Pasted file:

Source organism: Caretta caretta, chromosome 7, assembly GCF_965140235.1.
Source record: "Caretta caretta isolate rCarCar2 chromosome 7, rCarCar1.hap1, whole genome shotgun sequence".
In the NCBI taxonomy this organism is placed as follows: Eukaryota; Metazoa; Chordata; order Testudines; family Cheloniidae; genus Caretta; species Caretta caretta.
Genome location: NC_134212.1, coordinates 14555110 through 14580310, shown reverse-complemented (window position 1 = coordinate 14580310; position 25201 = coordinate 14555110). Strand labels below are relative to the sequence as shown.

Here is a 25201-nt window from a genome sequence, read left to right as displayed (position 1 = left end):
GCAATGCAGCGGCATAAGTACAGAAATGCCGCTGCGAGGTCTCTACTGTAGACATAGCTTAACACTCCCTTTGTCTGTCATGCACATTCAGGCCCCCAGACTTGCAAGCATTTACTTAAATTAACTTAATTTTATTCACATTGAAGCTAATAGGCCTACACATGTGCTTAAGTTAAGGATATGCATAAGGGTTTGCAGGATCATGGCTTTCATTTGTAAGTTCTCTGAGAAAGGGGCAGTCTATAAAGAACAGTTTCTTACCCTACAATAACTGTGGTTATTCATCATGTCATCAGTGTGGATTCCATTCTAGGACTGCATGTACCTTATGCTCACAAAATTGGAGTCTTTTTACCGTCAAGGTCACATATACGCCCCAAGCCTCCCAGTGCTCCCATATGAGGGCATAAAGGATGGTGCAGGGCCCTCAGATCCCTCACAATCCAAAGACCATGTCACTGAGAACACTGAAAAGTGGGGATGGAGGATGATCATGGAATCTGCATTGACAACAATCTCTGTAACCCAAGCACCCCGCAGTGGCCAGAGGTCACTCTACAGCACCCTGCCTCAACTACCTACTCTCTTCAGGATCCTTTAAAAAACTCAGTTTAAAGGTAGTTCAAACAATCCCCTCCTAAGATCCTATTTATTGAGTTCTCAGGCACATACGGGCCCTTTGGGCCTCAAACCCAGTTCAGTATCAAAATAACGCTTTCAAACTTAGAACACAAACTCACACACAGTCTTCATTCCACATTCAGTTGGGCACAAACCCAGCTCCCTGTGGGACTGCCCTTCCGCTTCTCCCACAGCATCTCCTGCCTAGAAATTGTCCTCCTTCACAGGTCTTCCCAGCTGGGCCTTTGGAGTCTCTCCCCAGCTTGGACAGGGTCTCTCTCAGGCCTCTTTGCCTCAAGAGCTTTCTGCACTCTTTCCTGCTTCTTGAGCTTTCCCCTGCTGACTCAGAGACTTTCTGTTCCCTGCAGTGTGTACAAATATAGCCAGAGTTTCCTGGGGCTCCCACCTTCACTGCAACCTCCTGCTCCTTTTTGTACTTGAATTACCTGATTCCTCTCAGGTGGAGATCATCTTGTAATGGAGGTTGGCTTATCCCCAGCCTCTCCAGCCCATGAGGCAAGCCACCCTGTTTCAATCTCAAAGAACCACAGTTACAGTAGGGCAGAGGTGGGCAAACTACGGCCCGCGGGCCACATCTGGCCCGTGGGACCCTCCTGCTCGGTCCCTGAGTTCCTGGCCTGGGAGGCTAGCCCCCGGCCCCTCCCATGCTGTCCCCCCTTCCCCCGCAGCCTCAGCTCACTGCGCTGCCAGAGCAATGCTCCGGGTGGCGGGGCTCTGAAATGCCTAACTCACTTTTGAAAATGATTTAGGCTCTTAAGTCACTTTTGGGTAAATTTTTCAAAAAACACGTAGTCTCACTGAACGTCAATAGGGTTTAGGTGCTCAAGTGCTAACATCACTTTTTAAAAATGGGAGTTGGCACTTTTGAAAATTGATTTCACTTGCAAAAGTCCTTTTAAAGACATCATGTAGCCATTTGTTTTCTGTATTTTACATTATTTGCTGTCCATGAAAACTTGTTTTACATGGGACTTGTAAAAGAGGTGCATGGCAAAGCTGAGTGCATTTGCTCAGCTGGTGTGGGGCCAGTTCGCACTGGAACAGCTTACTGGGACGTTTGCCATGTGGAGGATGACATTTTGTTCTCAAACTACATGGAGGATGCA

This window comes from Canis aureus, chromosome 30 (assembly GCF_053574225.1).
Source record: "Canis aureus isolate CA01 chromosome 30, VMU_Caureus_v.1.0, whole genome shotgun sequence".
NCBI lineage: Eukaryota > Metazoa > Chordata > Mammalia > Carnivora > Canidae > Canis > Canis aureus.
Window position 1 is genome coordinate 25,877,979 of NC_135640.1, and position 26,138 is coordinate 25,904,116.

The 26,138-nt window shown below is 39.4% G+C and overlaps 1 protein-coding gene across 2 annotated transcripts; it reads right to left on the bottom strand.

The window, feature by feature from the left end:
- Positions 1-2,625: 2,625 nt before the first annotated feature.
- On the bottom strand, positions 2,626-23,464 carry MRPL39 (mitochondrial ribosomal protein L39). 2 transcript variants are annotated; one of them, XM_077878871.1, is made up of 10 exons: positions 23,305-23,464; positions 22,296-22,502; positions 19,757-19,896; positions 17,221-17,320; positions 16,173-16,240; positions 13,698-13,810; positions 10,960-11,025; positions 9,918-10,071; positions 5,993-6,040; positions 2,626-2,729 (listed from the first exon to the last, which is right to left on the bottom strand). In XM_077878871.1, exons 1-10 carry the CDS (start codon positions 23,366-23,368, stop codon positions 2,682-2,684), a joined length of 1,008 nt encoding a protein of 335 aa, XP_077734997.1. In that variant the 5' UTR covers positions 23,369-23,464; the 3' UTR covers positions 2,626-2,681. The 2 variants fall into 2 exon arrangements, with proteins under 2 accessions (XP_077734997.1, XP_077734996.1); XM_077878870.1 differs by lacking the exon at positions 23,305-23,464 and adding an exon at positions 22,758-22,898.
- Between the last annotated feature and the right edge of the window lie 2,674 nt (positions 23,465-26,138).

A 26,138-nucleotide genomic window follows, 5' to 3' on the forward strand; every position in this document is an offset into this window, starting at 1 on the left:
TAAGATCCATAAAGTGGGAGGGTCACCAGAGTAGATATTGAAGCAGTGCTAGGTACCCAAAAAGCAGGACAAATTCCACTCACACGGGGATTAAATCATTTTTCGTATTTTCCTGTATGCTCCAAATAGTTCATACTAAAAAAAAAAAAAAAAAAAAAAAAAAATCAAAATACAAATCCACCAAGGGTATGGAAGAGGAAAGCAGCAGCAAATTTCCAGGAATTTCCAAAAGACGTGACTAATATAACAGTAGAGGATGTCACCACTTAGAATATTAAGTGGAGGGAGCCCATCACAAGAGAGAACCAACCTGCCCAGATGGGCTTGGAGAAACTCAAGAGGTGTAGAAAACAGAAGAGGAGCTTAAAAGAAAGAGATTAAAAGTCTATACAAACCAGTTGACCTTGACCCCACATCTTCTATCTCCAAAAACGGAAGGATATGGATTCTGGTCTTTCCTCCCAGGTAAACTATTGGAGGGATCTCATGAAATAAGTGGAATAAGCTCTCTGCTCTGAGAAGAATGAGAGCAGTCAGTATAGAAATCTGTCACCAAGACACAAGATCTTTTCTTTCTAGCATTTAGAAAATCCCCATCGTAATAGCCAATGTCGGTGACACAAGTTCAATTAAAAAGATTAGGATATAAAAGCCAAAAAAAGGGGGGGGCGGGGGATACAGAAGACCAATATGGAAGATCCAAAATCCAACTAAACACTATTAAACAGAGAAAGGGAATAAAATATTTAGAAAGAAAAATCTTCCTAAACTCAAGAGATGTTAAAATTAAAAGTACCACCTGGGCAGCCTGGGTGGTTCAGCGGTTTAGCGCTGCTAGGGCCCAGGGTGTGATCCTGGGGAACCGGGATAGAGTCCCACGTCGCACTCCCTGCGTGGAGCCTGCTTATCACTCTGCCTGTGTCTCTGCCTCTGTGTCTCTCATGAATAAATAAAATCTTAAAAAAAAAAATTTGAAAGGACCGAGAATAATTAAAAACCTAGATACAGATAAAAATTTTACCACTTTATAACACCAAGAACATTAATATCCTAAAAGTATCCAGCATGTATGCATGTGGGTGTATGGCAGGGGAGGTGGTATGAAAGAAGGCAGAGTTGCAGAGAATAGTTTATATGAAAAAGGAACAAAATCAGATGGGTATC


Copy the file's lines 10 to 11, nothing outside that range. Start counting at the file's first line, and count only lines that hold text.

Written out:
Window position 1 is genome coordinate 25,877,979 of NC_135640.1, and position 26,138 is coordinate 25,904,116.

The 26,138-nt window shown below is 39.4% G+C and overlaps 1 protein-coding gene across 2 annotated transcripts; it reads right to left on the bottom strand.